MONTGOMERY, Ala. (WIAT) — Threats to Alabama waterways and the drinking water supply may get a lot of publicity in the coming years.
Well, they will if the 8th-graders at Indian Springs School have anything to say about it.
The group of 8th-grade students traveled to Montgomery to urge state lawmakers to consider water policy suggestions for Alabama.
“We are trying to develop at least the beginning of water policy for Alabama,” Indian Springs School student Max Klapow said.
Water policy is something that is usually not on the radar of interests for 8th-graders, but this group sees it as a pressing issue that needs to be dealt with properly.
“I think that we should help with future generations,” Jackson White said. “Everybody needs a right to clean water.”
The Indian Springs School students are working with college students from across the state of Alabama as a part of a group called the Coalition of Alabama Students for the Environment, or CASE.
The group focuses its efforts on drawing attention to the Alabama Department of Environmental Management (ADEM) and their ability to monitor industrial discharge pollutants into state waters.
Thus far, the department’s monitoring efforts leave much to be desired, according to CASE members.
“ADEM got zero funding this year from state government,” Aaron Traywick said. “That is a serious problem . . . that means that those monitoring are going to go down even more.”
The students visited the office of Alabama Senator Jabo Waggoner without an appointment to make their case.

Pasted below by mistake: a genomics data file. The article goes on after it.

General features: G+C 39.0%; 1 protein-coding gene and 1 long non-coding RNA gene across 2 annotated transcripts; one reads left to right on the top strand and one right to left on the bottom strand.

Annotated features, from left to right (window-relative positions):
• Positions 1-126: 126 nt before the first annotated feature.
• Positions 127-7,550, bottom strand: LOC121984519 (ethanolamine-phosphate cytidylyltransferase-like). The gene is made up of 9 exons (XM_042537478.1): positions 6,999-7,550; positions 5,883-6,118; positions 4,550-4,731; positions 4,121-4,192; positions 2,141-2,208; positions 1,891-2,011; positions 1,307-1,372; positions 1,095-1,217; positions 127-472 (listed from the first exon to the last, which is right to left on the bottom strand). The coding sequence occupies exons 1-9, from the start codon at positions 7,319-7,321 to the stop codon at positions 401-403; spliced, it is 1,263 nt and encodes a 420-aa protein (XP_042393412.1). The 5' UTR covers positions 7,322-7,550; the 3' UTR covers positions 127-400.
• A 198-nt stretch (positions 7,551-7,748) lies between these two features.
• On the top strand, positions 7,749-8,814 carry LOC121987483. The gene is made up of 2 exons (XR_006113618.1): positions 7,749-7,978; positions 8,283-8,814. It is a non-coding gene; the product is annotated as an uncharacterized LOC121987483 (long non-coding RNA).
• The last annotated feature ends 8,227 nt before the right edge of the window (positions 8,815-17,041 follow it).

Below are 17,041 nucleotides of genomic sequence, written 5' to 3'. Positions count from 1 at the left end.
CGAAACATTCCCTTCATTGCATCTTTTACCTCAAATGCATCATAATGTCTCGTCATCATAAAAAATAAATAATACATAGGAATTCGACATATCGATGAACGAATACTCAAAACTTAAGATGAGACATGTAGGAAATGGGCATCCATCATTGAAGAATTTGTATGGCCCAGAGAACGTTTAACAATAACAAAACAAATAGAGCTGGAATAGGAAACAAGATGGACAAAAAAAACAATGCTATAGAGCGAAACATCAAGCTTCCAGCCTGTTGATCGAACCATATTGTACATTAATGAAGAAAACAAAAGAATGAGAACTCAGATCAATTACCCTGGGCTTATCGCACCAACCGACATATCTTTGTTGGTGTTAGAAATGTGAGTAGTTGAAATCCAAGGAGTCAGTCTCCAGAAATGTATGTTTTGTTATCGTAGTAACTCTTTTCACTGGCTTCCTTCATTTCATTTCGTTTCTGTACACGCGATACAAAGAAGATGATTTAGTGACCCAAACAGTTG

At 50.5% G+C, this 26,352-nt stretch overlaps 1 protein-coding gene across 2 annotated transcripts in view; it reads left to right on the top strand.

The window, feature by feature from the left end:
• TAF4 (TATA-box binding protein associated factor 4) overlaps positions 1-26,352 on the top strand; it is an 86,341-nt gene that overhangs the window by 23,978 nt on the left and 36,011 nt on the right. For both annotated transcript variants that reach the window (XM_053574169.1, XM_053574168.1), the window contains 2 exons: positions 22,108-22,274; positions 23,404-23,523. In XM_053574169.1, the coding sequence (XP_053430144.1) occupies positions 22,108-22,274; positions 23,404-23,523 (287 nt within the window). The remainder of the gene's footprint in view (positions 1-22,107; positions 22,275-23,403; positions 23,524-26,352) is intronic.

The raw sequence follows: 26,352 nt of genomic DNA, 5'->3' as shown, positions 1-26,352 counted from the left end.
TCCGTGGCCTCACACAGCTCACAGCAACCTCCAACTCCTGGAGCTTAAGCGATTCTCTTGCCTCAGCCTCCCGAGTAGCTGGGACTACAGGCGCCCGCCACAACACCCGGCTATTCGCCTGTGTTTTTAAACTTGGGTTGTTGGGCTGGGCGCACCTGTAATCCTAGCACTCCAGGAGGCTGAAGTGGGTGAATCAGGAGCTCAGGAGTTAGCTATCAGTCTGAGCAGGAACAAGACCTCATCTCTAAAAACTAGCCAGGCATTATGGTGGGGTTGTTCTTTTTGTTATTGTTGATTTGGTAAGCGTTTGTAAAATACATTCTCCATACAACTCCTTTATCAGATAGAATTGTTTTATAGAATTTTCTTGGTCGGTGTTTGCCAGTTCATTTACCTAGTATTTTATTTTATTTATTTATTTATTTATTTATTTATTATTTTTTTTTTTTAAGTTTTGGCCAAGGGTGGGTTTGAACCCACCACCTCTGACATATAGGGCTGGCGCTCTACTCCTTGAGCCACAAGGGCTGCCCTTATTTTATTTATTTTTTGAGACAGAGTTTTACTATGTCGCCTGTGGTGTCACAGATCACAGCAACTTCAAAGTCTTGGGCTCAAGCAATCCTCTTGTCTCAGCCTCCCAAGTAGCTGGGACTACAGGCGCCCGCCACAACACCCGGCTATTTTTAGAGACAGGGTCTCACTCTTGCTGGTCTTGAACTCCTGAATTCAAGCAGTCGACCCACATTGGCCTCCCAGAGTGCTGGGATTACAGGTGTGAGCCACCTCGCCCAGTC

“In there, you’ll see there’s some things for funding for the Alabama Department of Environmental Management,” Klapow said as he handed Waggoner a packet of information.
CASE points out more than 295 million gallons of raw and untreated human sewage spilled into the Cahaba and Black Warrior Rivers in the last ten years.
“I can’t wait to read this and maybe come up with some legislation, some resolutions promoting it,” Waggoner said.
The student’s trip was all about making a game plan and setting a course for future protection.
“We don’t teach our children how beautiful the state is,” teacher Lisa Balazs said. “We don’t take them to the wild places and show them our great parks. We don’t take them outside to splash in the creek.”
If the students’ concerns are addressed, they may be able to visit those parks and play in the creeks of Alabama for many years to come.
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